Randi E. Seigel (email@example.com) is a Partner in the New York City office and Christopher C. Rundell (firstname.lastname@example.org) is an Associate in the Chicago office of Manatt, Phelps & Phillips LLP (Manatt Health).
As providers and payers increasingly align to offer integrated products, the bright line that once existed between the two has blurred. While there are considerable benefits to integration, integration presents novel compliance challenges as the parties design and operate their communal ventures. Various federal statutes, regulations, and guidance pose myriad issues for the unwary; as integrated provider-payers share risk, exchange data, produce collaborative marketing, and internally refer beneficiaries, the parties must stay aware of and manage the risks unique to such partnerships.
Payers and providers both see benefits in partnership
Provider-payer partnerships are increasingly common. Major health insurance carriers already have these arrangements. The partnerships have increased across all market segments: commercial, Medicare, and Medicaid/Children’s Health Insurance Program. The converse is true as well: as of 2016, nearly 52% of insurance products were represented through plans owned by major health systems.
For payers, integrating with provider practices is a means to improve health outcomes and control cost through care coordination, increased access to care, and incentivizing quality over quantity.
For providers, as payers increasingly transition from fee-for-service to value-based payment (VBP) models, providers must accept risk for the quality of their care. By partnering with payers or creating their own insurance product, providers can increase margins by cutting out insurer overhead costs and profits, giving the providers greater control over their revenue stream.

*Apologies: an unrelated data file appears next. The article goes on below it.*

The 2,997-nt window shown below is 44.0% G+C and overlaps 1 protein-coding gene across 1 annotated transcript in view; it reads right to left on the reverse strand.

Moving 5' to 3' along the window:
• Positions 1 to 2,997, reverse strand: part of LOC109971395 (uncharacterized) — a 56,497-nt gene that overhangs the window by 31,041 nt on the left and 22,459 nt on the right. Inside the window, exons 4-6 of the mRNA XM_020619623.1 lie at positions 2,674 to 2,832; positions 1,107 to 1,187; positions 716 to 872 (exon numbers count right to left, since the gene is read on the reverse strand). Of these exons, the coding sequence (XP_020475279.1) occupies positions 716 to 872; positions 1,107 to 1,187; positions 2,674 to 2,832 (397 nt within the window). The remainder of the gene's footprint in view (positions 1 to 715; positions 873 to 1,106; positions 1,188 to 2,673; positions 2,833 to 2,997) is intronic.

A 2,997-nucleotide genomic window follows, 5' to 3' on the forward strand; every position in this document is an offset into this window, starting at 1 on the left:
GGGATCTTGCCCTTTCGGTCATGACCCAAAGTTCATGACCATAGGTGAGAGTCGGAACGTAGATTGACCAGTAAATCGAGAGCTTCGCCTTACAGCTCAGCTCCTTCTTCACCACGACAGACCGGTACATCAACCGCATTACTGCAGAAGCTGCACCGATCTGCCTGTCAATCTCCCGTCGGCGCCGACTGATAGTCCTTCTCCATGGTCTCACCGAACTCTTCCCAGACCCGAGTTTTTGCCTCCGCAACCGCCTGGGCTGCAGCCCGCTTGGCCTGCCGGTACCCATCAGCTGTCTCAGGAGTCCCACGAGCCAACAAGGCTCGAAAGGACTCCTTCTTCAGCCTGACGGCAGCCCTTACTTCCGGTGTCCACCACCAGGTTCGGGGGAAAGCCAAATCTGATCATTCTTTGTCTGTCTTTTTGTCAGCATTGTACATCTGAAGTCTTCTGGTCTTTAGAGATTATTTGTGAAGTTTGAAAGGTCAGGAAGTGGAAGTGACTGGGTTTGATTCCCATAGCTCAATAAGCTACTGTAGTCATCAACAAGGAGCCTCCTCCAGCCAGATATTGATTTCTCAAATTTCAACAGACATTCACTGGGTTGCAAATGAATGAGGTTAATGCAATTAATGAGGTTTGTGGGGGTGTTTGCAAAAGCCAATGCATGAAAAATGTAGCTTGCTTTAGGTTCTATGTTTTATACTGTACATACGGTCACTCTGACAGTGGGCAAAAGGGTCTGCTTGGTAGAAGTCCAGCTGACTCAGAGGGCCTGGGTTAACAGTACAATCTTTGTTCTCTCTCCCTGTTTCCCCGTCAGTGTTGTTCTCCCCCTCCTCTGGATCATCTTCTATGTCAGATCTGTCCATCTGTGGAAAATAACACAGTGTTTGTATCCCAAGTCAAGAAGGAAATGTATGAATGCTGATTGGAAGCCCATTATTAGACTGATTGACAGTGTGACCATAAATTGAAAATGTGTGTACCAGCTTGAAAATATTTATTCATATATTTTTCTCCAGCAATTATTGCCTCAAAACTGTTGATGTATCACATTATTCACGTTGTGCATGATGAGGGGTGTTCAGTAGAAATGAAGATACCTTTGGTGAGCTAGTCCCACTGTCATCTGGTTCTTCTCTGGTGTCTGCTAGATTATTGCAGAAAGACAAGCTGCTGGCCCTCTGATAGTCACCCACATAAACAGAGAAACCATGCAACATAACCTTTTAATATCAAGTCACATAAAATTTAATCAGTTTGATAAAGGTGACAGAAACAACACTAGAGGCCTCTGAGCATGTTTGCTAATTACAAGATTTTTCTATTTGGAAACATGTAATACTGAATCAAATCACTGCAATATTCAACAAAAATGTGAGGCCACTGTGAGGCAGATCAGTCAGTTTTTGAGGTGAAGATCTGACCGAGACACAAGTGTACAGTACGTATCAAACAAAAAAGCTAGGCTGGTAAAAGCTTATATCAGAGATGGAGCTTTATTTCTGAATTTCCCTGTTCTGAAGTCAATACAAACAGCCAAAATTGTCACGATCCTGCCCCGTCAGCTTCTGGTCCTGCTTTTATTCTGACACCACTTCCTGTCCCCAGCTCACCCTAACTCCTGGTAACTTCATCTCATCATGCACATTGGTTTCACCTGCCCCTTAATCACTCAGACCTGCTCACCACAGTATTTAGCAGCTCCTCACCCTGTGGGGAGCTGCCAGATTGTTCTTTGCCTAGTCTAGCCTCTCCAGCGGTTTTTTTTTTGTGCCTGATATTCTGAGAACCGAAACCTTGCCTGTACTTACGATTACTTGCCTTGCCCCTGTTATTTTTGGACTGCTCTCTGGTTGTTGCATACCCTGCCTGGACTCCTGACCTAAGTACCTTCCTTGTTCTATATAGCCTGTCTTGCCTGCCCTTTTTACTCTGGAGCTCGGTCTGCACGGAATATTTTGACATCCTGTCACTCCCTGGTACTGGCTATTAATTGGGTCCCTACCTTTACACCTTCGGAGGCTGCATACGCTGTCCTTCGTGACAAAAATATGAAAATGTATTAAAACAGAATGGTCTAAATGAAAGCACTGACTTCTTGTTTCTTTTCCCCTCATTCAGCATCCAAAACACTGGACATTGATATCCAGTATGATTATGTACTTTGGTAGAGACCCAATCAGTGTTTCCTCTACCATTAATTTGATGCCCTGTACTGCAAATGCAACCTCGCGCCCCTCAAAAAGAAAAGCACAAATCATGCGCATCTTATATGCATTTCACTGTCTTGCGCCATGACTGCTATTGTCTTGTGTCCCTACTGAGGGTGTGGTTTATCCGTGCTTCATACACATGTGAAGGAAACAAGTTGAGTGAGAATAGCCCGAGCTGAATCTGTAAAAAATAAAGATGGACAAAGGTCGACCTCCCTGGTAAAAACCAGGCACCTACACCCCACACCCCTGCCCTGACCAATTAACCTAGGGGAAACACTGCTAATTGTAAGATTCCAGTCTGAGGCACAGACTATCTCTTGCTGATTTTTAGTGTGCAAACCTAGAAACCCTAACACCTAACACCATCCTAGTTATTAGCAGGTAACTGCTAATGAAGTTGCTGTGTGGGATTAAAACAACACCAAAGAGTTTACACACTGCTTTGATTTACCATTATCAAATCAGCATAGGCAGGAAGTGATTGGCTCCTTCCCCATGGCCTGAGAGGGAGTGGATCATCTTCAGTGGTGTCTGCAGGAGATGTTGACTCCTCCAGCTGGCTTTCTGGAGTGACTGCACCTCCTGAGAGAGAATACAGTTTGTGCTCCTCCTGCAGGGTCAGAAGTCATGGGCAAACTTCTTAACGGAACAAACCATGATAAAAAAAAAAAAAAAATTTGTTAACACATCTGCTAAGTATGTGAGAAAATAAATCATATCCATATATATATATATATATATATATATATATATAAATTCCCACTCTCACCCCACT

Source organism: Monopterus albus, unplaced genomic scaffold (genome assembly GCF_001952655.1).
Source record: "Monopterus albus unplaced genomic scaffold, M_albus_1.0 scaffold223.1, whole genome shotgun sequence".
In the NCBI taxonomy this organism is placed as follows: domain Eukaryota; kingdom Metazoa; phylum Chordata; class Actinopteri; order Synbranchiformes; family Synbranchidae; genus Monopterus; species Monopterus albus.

The shared benefits are also significant: the parties can increase their market strength; together, they can leverage existing experience, infrastructure, data, and resources, including membership base and reach. The parties also can establish new lines of business and experiment with innovative delivery and financing strategies.
With new benefits come novel risks
As providers or payers enter new markets, they must be aware of the regulatory framework in which the other party operates. For instance, generally, payers must meet licensure requirements, financial solvency requirements, and network access and adequacy standards. Medicaid managed care providers often are subject to procurement procedures and contract termination provisions. Many of these arrangements require significant investment in care management services and information technology. In addition, partnership requires committed alignment, cooperation, and integration over an extended period of time. To achieve this, the parties must be willing to integrate decision-making rights. Also, business leaders may need to be educated regarding the new risks and compliance obligations associated with entering into these arrangements.
The focus of compliance for provider-payer partnerships
Providers and payers that partner must focus on a different group of compliance risks than each would focus on if operating alone, particularly as they implement value-based models. The major healthcare fraud and abuse laws and the Health Insurance Portability and Accountability Act of 1996 (HIPAA) remain at the core of compliance efforts, but the specific focus is on certain risks, including risk sharing, hospital-physician relationships, use, patient inducement, data integrity, and marketing.
The Stark Law. The Stark Law prohibits a physician from referring a patient for inpatient, outpatient, or other “designated health services” covered by Medicare to a hospital or other entity with which the physician has a financial relationship, unless the relationship satisfies a Stark exception.
The Anti-Kickback Statute (AKS). The AKS makes it illegal for any person to knowingly and willfully exchange remuneration for the referral of a patient for items or services covered by a federal healthcare program.
The Civil Monetary Penalties Law (CMPL): Gainsharing. CMPL prohibits a hospital from knowingly making any payment to induce a physician to reduce or limit medically necessary services covered by Medicare or Medicaid.
CMPL: Beneficiary inducement. CMPL prohibits a person from providing remuneration that they know is likely to influence a patient’s selection of a provider or supplier for services covered by Medicare or Medicaid.